Kernels of Practice for SEL: Low-Cost, Low-Burden Strategies [downloadable]

Kernels-of-Practice-for-SEL248As schools and out-of-school-time (OST) programs embrace the expanding field of social and emotional learning (SEL), a number of barriers have arisen to implementing programming at scale, including time and funding. These challenges are likely exacerbated in low-income contexts and raise the need for more flexible and affordable supports.

This brief suggests one possible approach to lowering the barriers: identifying and using low-cost, targeted strategies called “evidence-based prevention kernels.” These strategies, which address a specific behavior, could be taught quickly and be more feasible to implement than comprehensive programs. For example, a teacher could use a deep-breathing exercise (known as the “turtle technique”) to help students calm down or hand signals to indicate a change in direction for the class.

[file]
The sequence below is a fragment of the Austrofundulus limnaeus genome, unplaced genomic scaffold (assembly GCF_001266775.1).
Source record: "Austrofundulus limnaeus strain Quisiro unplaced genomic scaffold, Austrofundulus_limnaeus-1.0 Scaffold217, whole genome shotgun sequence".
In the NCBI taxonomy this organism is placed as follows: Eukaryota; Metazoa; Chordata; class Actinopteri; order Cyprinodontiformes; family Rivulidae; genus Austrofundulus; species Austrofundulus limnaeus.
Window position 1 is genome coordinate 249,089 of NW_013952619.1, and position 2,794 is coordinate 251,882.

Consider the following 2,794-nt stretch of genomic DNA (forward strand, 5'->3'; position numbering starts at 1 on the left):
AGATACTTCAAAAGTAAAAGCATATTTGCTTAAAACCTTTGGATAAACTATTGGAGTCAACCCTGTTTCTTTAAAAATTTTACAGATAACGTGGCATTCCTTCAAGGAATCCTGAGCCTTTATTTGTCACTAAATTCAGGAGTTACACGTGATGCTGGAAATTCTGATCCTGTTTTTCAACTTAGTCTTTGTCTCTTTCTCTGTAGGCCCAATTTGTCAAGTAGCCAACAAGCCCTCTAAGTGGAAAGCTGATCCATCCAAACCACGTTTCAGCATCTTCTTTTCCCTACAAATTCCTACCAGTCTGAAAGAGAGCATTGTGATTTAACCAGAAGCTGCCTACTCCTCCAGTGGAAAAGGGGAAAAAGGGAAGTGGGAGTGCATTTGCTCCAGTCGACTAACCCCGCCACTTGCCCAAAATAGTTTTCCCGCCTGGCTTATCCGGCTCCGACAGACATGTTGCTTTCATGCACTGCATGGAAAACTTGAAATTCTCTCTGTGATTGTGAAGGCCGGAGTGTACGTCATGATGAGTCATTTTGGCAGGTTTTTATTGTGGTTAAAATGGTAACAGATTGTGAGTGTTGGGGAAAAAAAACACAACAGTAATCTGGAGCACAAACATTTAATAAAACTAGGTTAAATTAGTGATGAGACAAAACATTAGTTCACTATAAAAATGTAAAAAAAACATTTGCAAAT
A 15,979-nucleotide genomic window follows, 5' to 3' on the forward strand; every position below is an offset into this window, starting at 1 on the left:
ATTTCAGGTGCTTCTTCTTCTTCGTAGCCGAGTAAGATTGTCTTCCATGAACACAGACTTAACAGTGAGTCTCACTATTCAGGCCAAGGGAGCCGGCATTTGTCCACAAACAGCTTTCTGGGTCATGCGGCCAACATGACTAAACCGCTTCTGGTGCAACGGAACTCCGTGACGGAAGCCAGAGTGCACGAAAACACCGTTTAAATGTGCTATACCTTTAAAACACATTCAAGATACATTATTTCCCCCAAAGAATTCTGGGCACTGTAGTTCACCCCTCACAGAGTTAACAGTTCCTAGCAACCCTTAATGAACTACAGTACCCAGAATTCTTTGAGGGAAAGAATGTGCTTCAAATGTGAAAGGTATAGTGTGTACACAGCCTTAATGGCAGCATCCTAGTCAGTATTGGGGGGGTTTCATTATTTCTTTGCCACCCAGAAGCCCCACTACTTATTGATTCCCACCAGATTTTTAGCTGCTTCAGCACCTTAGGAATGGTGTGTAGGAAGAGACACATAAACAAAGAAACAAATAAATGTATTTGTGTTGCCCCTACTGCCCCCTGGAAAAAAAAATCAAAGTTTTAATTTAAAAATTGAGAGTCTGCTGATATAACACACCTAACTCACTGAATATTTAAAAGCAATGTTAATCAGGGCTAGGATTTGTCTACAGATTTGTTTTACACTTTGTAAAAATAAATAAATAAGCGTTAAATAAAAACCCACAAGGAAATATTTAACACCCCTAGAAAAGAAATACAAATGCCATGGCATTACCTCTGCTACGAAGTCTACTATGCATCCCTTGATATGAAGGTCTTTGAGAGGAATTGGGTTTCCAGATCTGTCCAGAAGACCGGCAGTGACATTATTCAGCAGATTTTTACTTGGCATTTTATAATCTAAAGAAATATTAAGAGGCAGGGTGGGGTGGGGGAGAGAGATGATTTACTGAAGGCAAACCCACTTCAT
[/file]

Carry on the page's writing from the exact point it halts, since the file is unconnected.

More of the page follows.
Drawing on a  content analysis of 25 top SEL programs by researcher Stephanie Jones and her team at Harvard’s EASEL Lab, the brief shows how kernels could be applied across different settings—in classrooms, for example, but also on the playground and at home—to maximize their impact. It also breaks down the possible components of kernels to help practitioners understand the optimal conditions for their use.

This brief from the Wallace Foundation is part of a commissioned series that draws on Navigating Social and Emotional Learning from the Inside Out, a resource that examines  25 widely-used SEL programs, providing comprehensive information and cross-program analyses about the various in-school and out-of-school-time programs currently available in the United States.

Download the brief.

Source: The Wallace Foundation | Kernels of Practice for SEL: Low-Cost, Low-Burden Strategies, | © 2018 Wallace Foundation

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